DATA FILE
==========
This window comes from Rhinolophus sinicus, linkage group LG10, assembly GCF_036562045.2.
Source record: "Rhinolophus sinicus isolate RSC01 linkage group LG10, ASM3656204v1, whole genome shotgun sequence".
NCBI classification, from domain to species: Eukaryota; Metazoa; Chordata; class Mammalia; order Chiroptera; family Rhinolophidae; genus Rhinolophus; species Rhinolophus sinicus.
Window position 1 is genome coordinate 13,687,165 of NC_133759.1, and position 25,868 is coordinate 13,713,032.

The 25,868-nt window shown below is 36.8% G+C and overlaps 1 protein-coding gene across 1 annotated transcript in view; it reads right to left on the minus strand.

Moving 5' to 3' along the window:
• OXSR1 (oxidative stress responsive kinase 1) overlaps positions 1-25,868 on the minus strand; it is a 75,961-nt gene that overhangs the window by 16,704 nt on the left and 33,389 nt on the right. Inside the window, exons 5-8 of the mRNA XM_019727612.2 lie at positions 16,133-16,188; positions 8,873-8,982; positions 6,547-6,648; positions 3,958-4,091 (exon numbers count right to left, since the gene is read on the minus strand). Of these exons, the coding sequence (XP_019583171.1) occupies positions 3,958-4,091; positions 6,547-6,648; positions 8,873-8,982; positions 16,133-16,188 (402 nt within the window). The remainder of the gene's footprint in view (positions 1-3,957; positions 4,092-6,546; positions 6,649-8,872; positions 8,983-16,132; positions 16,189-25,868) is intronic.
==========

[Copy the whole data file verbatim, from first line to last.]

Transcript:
This window comes from Rhinolophus sinicus, linkage group LG10, assembly GCF_036562045.2.
Source record: "Rhinolophus sinicus isolate RSC01 linkage group LG10, ASM3656204v1, whole genome shotgun sequence".
NCBI classification, from domain to species: Eukaryota; Metazoa; Chordata; class Mammalia; order Chiroptera; family Rhinolophidae; genus Rhinolophus; species Rhinolophus sinicus.
Window position 1 is genome coordinate 13,687,165 of NC_133759.1, and position 25,868 is coordinate 13,713,032.

The 25,868-nt window shown below is 36.8% G+C and overlaps 1 protein-coding gene across 1 annotated transcript in view; it reads right to left on the minus strand.

Moving 5' to 3' along the window:
• OXSR1 (oxidative stress responsive kinase 1) overlaps positions 1-25,868 on the minus strand; it is a 75,961-nt gene that overhangs the window by 16,704 nt on the left and 33,389 nt on the right. Inside the window, exons 5-8 of the mRNA XM_019727612.2 lie at positions 16,133-16,188; positions 8,873-8,982; positions 6,547-6,648; positions 3,958-4,091 (exon numbers count right to left, since the gene is read on the minus strand). Of these exons, the coding sequence (XP_019583171.1) occupies positions 3,958-4,091; positions 6,547-6,648; positions 8,873-8,982; positions 16,133-16,188 (402 nt within the window). The remainder of the gene's footprint in view (positions 1-3,957; positions 4,092-6,546; positions 6,649-8,872; positions 8,983-16,132; positions 16,189-25,868) is intronic.